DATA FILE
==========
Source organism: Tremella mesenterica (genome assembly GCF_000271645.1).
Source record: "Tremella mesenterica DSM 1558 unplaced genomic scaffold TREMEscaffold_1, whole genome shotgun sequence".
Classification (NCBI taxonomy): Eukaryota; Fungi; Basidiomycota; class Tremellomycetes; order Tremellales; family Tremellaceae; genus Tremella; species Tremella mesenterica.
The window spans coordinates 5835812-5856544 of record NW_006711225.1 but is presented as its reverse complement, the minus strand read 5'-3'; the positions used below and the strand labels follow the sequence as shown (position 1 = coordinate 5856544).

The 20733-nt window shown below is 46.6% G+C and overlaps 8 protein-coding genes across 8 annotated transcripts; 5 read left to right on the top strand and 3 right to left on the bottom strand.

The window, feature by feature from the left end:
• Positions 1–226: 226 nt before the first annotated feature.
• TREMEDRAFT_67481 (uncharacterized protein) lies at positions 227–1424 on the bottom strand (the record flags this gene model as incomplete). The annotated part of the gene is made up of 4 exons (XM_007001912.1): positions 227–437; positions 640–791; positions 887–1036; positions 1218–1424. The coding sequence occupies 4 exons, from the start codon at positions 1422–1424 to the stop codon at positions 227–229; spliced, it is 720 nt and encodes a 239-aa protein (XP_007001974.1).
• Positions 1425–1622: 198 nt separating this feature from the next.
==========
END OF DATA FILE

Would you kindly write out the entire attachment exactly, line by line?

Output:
Source organism: Tremella mesenterica (genome assembly GCF_000271645.1).
Source record: "Tremella mesenterica DSM 1558 unplaced genomic scaffold TREMEscaffold_1, whole genome shotgun sequence".
Classification (NCBI taxonomy): Eukaryota; Fungi; Basidiomycota; class Tremellomycetes; order Tremellales; family Tremellaceae; genus Tremella; species Tremella mesenterica.
The window spans coordinates 5835812-5856544 of record NW_006711225.1 but is presented as its reverse complement, the minus strand read 5'-3'; the positions used below and the strand labels follow the sequence as shown (position 1 = coordinate 5856544).

The 20733-nt window shown below is 46.6% G+C and overlaps 8 protein-coding genes across 8 annotated transcripts; 5 read left to right on the top strand and 3 right to left on the bottom strand.

The window, feature by feature from the left end:
• Positions 1–226: 226 nt before the first annotated feature.
• TREMEDRAFT_67481 (uncharacterized protein) lies at positions 227–1424 on the bottom strand (the record flags this gene model as incomplete). The annotated part of the gene is made up of 4 exons (XM_007001912.1): positions 227–437; positions 640–791; positions 887–1036; positions 1218–1424. The coding sequence occupies 4 exons, from the start codon at positions 1422–1424 to the stop codon at positions 227–229; spliced, it is 720 nt and encodes a 239-aa protein (XP_007001974.1).
• Positions 1425–1622: 198 nt separating this feature from the next.